US retail sales fell more than expected in November, notching the biggest monthly decrease since December 2021.
Sales, which include spending on food and fuel, fell 0.6 per cent from the previous month to $689.4bn, according to data released by the Census Bureau on Thursday. Economists had expected a modest 0.1 per cent decrease.
November’s decline followed an October reading of a 1.3 per cent increase, the biggest monthly jump in sales since the start of the year.
Retail sales were still up 6.5 per cent from a year ago, but the data are not adjusted for inflation, which could be driving some of the increase as consumers face higher prices.
However, inflation fell to its lowest level since December 2021 as cost increases finally cool, largely driven by subsiding petrol and used car prices.
Retailers such as Walmart and Dollar General have reported that consumers have started to shift their shopping behaviour, spending more on essentials like food and less on discretionary items such as electronics and furniture to navigate the higher prices.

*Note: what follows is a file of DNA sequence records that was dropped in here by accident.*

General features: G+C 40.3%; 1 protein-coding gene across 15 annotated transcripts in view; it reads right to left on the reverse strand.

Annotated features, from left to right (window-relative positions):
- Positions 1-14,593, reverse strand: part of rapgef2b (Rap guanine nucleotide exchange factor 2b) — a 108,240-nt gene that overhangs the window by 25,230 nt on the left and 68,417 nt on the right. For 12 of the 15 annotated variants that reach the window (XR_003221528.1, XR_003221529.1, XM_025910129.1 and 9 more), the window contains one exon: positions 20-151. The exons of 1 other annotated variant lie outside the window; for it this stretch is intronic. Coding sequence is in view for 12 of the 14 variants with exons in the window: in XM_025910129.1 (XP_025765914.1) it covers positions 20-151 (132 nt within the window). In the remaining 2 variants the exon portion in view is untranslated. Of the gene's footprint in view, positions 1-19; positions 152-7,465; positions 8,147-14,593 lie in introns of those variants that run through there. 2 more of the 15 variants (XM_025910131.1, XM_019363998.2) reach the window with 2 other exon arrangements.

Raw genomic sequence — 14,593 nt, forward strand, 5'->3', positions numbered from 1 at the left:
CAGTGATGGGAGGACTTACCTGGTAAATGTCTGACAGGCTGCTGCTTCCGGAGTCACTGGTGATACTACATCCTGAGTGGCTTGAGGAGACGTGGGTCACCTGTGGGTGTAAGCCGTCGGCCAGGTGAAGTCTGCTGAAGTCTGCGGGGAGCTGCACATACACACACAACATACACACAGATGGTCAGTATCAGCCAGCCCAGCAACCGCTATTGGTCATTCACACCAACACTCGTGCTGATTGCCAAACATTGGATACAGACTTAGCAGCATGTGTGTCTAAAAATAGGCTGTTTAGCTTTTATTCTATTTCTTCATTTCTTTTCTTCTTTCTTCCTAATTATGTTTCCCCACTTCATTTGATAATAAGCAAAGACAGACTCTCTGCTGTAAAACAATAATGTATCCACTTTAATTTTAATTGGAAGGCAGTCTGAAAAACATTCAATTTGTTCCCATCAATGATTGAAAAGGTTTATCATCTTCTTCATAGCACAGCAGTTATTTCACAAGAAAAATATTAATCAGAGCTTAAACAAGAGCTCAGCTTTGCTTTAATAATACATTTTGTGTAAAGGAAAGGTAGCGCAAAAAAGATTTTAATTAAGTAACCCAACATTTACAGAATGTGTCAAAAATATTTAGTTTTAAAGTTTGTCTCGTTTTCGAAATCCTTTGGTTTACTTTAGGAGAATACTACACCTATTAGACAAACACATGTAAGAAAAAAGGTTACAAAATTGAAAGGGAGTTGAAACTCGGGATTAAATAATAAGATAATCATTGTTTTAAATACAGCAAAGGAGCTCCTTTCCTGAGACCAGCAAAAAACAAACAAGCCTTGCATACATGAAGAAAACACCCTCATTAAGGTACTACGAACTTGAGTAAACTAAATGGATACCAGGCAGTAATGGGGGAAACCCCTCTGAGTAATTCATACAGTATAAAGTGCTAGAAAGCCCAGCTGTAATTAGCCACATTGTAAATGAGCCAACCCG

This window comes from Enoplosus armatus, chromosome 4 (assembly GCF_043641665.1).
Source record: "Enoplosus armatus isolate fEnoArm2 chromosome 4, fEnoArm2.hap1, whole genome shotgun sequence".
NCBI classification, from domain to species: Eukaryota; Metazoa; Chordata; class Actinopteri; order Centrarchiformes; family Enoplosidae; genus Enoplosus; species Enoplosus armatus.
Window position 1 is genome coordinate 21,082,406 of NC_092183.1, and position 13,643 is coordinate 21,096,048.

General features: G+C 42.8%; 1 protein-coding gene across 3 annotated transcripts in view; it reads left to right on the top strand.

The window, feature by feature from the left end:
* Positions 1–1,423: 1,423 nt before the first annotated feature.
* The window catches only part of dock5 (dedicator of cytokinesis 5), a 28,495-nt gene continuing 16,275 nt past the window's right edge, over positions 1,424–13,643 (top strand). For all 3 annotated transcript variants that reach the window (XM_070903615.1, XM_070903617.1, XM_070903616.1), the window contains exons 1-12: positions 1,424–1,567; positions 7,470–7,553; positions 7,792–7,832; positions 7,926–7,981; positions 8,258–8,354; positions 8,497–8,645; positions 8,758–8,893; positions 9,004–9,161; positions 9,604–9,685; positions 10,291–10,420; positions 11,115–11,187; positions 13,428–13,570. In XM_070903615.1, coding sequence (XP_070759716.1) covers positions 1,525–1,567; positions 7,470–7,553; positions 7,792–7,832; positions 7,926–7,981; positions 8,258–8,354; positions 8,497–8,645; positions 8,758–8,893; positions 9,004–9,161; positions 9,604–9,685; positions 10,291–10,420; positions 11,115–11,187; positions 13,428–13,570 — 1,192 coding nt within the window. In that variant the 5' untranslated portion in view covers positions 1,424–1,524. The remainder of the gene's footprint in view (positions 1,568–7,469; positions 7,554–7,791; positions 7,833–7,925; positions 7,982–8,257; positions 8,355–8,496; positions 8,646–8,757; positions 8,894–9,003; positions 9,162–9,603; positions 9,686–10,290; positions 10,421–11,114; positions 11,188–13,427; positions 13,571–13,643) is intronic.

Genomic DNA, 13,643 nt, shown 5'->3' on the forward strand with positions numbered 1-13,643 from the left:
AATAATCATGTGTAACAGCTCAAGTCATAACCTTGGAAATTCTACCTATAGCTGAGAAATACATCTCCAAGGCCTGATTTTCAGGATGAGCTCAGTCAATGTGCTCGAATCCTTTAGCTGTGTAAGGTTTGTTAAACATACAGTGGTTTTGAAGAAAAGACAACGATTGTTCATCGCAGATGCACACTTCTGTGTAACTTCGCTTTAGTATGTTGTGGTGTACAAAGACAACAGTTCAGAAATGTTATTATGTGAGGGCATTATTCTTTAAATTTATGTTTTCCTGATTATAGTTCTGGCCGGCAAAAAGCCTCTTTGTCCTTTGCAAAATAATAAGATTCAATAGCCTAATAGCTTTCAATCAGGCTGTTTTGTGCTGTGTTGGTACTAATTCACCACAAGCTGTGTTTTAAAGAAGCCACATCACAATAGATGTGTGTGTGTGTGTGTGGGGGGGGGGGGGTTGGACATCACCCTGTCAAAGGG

Spending at furniture stores, building material and garden shops and motor vehicle and parts dealers fell 2.6 per cent, 2.5 per cent and 2.3 per cent from the previous month, respectively.
Consumers prioritised spending on essentials, with sales up at food and beverage stores and health and personal care stores last month.
The so-called retail control group, which excludes building materials, motor vehicle parts and petrol station sales, declined 0.2 per cent, missing economists’ expectations of a 0.2 per cent increase.
A slowdown in consumer spending could be good news to the Federal Reserve as its officials seek to combat inflation by raising interest rates to damp down demand.